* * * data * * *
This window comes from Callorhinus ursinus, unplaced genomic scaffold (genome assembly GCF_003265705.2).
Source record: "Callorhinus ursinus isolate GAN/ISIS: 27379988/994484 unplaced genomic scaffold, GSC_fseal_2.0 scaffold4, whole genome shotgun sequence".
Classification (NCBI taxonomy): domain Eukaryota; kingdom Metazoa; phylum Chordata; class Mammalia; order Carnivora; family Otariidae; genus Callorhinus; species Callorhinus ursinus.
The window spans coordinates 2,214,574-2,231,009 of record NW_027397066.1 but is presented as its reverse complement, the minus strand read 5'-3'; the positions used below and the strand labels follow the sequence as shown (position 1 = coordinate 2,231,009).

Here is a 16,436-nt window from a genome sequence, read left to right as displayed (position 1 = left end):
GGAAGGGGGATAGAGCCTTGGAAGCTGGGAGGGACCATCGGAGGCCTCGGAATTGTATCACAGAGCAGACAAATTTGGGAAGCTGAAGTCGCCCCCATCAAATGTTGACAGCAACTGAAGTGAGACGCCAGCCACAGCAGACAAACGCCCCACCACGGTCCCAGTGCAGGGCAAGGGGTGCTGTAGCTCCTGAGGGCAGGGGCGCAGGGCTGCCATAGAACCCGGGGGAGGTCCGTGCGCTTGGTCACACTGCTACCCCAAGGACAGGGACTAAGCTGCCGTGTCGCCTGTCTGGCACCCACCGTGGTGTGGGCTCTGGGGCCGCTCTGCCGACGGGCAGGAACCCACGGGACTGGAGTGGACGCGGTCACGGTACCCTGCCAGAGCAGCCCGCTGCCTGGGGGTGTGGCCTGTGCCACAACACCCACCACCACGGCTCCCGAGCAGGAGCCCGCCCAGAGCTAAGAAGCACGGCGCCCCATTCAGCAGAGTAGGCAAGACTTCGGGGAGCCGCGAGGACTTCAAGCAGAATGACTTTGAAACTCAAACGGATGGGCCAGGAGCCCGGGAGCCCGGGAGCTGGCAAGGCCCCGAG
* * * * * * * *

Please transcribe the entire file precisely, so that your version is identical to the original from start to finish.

This window comes from Callorhinus ursinus, unplaced genomic scaffold (genome assembly GCF_003265705.2).
Source record: "Callorhinus ursinus isolate GAN/ISIS: 27379988/994484 unplaced genomic scaffold, GSC_fseal_2.0 scaffold4, whole genome shotgun sequence".
Classification (NCBI taxonomy): domain Eukaryota; kingdom Metazoa; phylum Chordata; class Mammalia; order Carnivora; family Otariidae; genus Callorhinus; species Callorhinus ursinus.
The window spans coordinates 2,214,574-2,231,009 of record NW_027397066.1 but is presented as its reverse complement, the minus strand read 5'-3'; the positions used below and the strand labels follow the sequence as shown (position 1 = coordinate 2,231,009).

Here is a 16,436-nt window from a genome sequence, read left to right as displayed (position 1 = left end):
GGAAGGGGGATAGAGCCTTGGAAGCTGGGAGGGACCATCGGAGGCCTCGGAATTGTATCACAGAGCAGACAAATTTGGGAAGCTGAAGTCGCCCCCATCAAATGTTGACAGCAACTGAAGTGAGACGCCAGCCACAGCAGACAAACGCCCCACCACGGTCCCAGTGCAGGGCAAGGGGTGCTGTAGCTCCTGAGGGCAGGGGCGCAGGGCTGCCATAGAACCCGGGGGAGGTCCGTGCGCTTGGTCACACTGCTACCCCAAGGACAGGGACTAAGCTGCCGTGTCGCCTGTCTGGCACCCACCGTGGTGTGGGCTCTGGGGCCGCTCTGCCGACGGGCAGGAACCCACGGGACTGGAGTGGACGCGGTCACGGTACCCTGCCAGAGCAGCCCGCTGCCTGGGGGTGTGGCCTGTGCCACAACACCCACCACCACGGCTCCCGAGCAGGAGCCCGCCCAGAGCTAAGAAGCACGGCGCCCCATTCAGCAGAGTAGGCAAGACTTCGGGGAGCCGCGAGGACTTCAAGCAGAATGACTTTGAAACTCAAACGGATGGGCCAGGAGCCCGGGAGCCCGGGAGCTGGCAAGGCCCCGAG